Lisa deFaria, LCSW, BCD, Director, Family Center for Developmental Therapies, CA, Monica G. Osgood, Executive Director, Profectum Foundation; Co-Founder & Executive Director, Celebrate the Children School, NJ, and Karen McDowell, BA, Lead Teacher, Celebrate the Children
Children and adolescents with an autism spectrum disorder or other special needs are frequent targets of peer harassment – “bullying” – both at school and in the community. Core challenges in the areas of social communication, reading and adapting to social cues, vulnerable sensory and emotional regulatory capacities, even idiosyncratic areas of interest contribute to their peer’s perception of the ASD individual being “different,” and therefore vulnerable. Since bullying often begins as early as preschool and accelerates in intensity and complexity as the child ages – intervention requires a developmental framework, sensitive to each age and stage. Utilizing video and discussion, the presenters will explore how a focus on individual empowerment, experience-driven and in the natural environment, may improve awareness, communication skills and the ability to self-advocate appropriately, to build resilience in the child. However, presenters will also discuss the equally important role of community education and understanding, inspiring a culture that tolerates differences, while mandating a “zero-tolerance” for bullying across the domains of school and community.
Participants will be able to:
- Define the meaning of “bully” – or peer harassment – as reflected by age and stage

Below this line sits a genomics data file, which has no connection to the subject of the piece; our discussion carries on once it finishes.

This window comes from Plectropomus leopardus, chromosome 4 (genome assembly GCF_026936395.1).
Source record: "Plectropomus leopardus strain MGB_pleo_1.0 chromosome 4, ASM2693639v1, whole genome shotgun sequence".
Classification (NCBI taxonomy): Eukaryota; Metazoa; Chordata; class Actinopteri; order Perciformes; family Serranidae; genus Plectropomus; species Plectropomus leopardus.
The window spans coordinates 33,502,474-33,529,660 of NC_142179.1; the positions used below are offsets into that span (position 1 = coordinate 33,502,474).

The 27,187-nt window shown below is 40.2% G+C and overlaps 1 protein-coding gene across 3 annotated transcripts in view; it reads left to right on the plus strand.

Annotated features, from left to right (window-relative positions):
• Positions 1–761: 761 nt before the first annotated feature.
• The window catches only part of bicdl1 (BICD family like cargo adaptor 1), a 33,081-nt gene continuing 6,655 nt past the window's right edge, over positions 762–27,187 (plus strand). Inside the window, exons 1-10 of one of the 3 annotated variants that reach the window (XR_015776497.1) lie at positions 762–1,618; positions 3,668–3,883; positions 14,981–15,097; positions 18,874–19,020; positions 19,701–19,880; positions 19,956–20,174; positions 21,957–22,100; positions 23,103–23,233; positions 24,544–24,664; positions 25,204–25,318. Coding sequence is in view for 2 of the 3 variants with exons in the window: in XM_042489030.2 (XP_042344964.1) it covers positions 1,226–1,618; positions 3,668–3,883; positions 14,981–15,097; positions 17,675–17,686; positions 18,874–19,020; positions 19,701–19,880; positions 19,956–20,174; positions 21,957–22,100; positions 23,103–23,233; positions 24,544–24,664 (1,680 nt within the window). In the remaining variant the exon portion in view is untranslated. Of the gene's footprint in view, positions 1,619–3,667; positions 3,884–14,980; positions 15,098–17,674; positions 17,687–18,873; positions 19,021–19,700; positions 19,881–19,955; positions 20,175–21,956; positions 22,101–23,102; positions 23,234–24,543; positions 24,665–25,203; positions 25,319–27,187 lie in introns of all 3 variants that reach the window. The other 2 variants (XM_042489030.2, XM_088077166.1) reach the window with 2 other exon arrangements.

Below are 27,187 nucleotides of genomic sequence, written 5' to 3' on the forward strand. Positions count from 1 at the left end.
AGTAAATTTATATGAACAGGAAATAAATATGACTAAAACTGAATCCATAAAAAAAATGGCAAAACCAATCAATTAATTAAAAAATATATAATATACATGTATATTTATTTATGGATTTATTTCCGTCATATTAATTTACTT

- Describe how bullies are created – as are victims – culture, community, school, educators, parents and peers – we are all complicit
- Identify key differentials of the bully-victim dynamic when the targeted child or adolescent has special needs
- Describe how the individual with special needs may unwittingly contribute to their victimization, including: misinterpreting social cues; black and white thinking; misunderstanding humor; poor perspective taking or “theory of mind;” unaware of social hierarchy; and lack of “filter,” knowing how much to say, what and when not to.
- Identify the six primary proactive elements of intervention:
- Creating school-wide “bully-free” zones
- Maintain a culture of zero tolerance for bullying reinforced across grade levels
- School wide peer sensitization, plus tools for peers to intervene
- Establish well-articulated consequences, as well as help, for the student that victimizes others
- Enhance the social intelligence of the individual with special needs
- Empowering the victim to advocate for themselves and how to do so appropriately.